Recognising dengue fever: clinical features, diagnosis and treatment

Dengue is widespread in Brazil. Ahead of the Football World Cup 2014, Dr Mike Townend discusses the clinical features and prevention of dengue.

Football fans going to Brazil should be aware of dengue fever risk (Photo: iStock)
Football fans going to Brazil should be aware of dengue fever risk (Photo: iStock)

Dengue is a flavivirus infection transmitted by the bites of female mosquitoes, mainly of the species Aedes aegypti and Aedes albopictus, which are daytime biters. From its origins in Southeast Asia it has spread widely to many parts of the tropical and sub-tropical world . Aedes mosqitoes are capable of breeding in small quantities of water such as accumulated rainwater in oil drums, and old tyres, as a consequence of which dengue frequently occurs in urban areas.

Dengue is widespread in Brazil, which many travellers will visit this year for the Football World Cup and in 2016 for the Olympic Games.

Worldwide distribution of dengue (Source: WHO)

Clinical features

The incubation period is usually between two and five days but may occasionally be longer. This is followed by fever, which may abate after a day or two, only to rise again. This is known as saddleback fever. Common symptoms are severe arthralgia and myalgia, giving rise to the name breakbone fever, and headache. Up to 50% of patients develop a maculopapular rash, and there may be widespread lymphadenopathy. Recovery may be accompanied by prolonged fatigue and/or depression.


Examination of the peripheral blood is likely to show leukopaenia, thrombocytopaenia and eosinophilia, and a raised level of alanine aminotransferase (ALT). Dengue virus may be isolated from the blood during the first five days and acute infection may also be diagnosed by reverse transcription polymerase chain reaction (RT-PCR). IgM antibodies may persist in the blood for two to three months, and a positive test may indicate either recent or previous dengue infection.

If a traveller has had no previous exposure to dengue a positive test is likely to be due to recent infection, but there is also cross-reactivity with other flavivruses such as West Nile, Japanese encephalitis and yellow fever, so the test is not specific. Around 2% of patients may go on to develop the severe complications of dengue haemorrhagic fever (DHF) or dengue shock syndrome (DSS).


There is no specific treatment. Symptomatic relief, avoiding the use of aspirin for analgesia because of the risk of bleeding, and maintenance of fluid intake are the mainstays of treatment.


There is currently no vaccine available for the prevention of dengue. Avoidance of mosquito bites by wearing clothing that covers as much of the skin as possible, and the use of effective insect repellents, throughout the day from dawn to dusk (in contrast to malaria prevention throughout the night from dusk to dawn) should be practised. The most effective insect repellent is still diethyltoluamide (DEET).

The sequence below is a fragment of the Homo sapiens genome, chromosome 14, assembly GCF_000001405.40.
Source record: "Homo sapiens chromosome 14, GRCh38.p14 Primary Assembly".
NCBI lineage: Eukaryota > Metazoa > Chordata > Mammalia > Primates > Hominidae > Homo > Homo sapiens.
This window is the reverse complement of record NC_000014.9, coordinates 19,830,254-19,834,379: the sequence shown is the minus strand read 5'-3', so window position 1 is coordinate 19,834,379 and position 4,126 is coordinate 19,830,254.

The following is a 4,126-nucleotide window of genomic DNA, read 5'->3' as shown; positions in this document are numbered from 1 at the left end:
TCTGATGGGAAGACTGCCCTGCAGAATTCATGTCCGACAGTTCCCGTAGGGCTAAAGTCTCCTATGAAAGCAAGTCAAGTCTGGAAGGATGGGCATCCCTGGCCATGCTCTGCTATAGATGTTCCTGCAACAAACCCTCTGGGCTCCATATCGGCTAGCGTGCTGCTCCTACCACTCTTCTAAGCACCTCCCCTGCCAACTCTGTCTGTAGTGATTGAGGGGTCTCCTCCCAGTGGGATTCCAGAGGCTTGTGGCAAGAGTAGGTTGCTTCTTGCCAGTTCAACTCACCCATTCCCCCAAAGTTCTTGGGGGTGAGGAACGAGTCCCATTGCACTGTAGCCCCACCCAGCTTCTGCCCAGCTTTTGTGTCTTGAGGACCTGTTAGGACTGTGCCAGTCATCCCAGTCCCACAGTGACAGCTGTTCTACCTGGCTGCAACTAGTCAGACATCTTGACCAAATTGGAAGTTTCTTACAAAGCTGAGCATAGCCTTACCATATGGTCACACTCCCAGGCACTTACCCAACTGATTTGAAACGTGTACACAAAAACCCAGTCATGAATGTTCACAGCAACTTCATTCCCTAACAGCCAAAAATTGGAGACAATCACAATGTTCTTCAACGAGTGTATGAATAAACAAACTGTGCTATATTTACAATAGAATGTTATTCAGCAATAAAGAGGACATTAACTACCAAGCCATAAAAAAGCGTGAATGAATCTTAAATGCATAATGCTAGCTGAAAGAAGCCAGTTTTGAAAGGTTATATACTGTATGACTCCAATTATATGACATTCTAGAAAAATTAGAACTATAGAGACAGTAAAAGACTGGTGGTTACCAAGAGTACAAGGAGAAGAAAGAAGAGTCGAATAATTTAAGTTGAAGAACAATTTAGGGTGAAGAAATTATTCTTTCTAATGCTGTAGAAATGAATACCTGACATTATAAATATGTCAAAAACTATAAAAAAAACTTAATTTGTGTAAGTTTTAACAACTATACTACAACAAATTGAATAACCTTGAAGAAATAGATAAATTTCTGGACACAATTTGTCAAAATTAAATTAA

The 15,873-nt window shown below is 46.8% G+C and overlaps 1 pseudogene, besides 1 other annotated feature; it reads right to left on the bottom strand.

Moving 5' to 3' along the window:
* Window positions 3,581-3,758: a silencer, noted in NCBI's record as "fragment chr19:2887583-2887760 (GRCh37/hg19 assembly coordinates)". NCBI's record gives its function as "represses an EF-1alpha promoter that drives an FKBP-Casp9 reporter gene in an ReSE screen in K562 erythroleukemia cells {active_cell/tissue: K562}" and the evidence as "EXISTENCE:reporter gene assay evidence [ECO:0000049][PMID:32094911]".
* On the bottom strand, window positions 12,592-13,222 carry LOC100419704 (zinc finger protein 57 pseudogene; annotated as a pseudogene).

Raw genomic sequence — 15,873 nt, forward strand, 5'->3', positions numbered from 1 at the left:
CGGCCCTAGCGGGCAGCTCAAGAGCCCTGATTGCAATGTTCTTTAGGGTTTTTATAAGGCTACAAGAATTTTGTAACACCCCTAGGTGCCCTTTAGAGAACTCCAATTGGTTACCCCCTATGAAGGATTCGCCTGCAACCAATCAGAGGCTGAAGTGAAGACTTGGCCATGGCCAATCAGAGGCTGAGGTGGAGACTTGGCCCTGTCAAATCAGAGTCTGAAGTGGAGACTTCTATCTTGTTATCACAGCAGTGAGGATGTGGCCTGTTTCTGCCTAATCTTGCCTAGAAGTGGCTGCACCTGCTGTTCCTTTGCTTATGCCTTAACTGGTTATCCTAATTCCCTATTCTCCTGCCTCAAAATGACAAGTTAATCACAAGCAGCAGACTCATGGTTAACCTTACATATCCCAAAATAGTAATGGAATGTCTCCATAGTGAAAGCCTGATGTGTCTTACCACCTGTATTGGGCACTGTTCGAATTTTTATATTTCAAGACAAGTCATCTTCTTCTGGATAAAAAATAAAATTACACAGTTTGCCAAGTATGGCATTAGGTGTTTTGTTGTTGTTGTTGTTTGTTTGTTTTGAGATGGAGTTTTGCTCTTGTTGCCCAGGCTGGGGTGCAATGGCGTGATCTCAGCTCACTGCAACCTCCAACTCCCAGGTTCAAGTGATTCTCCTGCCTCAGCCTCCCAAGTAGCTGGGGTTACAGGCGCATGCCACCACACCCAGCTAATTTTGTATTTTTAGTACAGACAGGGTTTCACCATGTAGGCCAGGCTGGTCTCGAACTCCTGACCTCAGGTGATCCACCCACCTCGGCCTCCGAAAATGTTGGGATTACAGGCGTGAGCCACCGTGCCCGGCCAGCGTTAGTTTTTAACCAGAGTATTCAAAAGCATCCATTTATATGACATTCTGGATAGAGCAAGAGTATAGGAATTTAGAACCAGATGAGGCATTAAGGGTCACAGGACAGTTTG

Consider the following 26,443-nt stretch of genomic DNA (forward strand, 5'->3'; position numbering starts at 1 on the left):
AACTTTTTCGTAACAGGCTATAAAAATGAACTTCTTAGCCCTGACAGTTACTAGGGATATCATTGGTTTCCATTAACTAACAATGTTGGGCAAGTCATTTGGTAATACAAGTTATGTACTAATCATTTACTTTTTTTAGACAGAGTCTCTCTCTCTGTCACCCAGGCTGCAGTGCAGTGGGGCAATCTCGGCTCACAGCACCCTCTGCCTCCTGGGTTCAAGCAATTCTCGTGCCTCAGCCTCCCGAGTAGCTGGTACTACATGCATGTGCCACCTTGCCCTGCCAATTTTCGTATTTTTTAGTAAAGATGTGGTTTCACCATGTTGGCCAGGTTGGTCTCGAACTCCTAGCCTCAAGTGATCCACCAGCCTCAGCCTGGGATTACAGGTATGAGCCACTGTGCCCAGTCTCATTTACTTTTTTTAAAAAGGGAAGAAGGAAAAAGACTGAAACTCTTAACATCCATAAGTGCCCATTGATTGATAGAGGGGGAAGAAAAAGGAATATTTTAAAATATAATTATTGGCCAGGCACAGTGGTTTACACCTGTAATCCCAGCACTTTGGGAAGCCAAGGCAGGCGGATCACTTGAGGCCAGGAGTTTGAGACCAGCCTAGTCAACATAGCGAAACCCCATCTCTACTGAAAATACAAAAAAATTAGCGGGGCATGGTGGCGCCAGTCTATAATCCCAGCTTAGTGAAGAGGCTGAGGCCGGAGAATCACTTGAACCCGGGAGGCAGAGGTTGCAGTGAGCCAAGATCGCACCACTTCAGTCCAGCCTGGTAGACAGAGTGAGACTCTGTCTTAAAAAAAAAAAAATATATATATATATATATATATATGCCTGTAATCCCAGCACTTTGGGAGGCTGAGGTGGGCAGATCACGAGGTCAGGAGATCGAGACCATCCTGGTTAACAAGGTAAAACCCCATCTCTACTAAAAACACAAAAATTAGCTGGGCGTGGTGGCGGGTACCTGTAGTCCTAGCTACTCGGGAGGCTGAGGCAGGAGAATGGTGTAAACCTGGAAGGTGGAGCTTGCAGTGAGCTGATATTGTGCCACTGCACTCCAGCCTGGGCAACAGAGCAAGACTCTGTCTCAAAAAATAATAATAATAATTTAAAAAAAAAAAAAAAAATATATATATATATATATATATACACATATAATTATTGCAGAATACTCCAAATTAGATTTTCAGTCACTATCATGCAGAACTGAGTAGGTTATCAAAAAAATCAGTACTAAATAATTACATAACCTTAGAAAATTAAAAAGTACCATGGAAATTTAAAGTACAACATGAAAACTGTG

Key points
  • Dengue is a risk factor for those travelling to Brazil for the World Cup and the Olympic Games, and throughout the tropical and sub-tropical world.
  • It is a viral infection transmitted by mosquitoes that bite during the daytime.
  • There is no vaccine against dengue.
  • The only preventive measure is avoidance of mosquito bites during the daytime.
  • Dengue is an unpleasant acute illness which may produce longer-term malaise and fatigue.
  • A small proportion of those with dengue go on to develop severe, life-threatening illness.

Dengue haemorrhagic fever

DHF is characterised by a high fever, haemorrhagic phenomena, hepatomegaly and circulatory failure. There may be a petechial rash, epistaxis and bleeding from the gums. A positive tourniquet test, applying a blood pressure cuff inflated to midway between the systolic and diastolic pressure for five minutes, is likely to show more that 10-20 petechiae per square inch.

This is a life-threatening condition requiring urgent specialist treatment, including rapid replacement of lost plasma volume.

Aetiology of DHF

There are four serotypes of dengue virus. The likely explanation of the occurrence of DHF is that it represents a hyper-immune reaction to infection with one serotype when the individual has previously been infected by a different serotype.

As most UK travellers to Brazil are unlikely to have had a previous dengue infection, the occurrence of DHF also seems unlikely, but its occurrence cannot be positively ruled out.

Dengue shock syndrome (DSS)

In the case of DSS, typical signs of circulatory failure are present such as cold, clammy skin, rapid weak or almost imperceptible pulse and a low blood pressure with a reduced pulse pressure. The risk of death at this stage is high, and immediate resuscitation to restore blood volume is essential.

Other complications of dengue

In addition to DHF and DSS, there may occasionally be a variety of neurological complications including convulsions, cerebral oedema and paresis. Liver failure and haemolytic uraemic syndrome may also occur.

  • Dr Mike Townend is honorary fellow  and Chairman of the  British Global and Travel Health Association Travel advice:
Immunisation, vaccine and travel advice for Brazil Patient fact sheet:
Dengue fever

Further reading

  1. Tsai TF, Vaughn DW, Solomon T. Flaviviruses. In: Mandell GL, Bennett JE, Dolin R (eds). Principles and Practice of Infectious Diseases Vol 2: 1926-1950. Elsevier Churchill Livingstone 2005
  2. Berger SA, Calisher CH, Keystone JS. Exotic Viral Diseases. BC Decker Inc., 2003
  3. Broom AK, Smith DW, Hall RA, Johansen CA, Mackenzie JS. Arbovirus infections. In: Cook GC, Zumla A (eds). Manson’s Tropical Diseases (21st ed): 744-746. Saunders 2003

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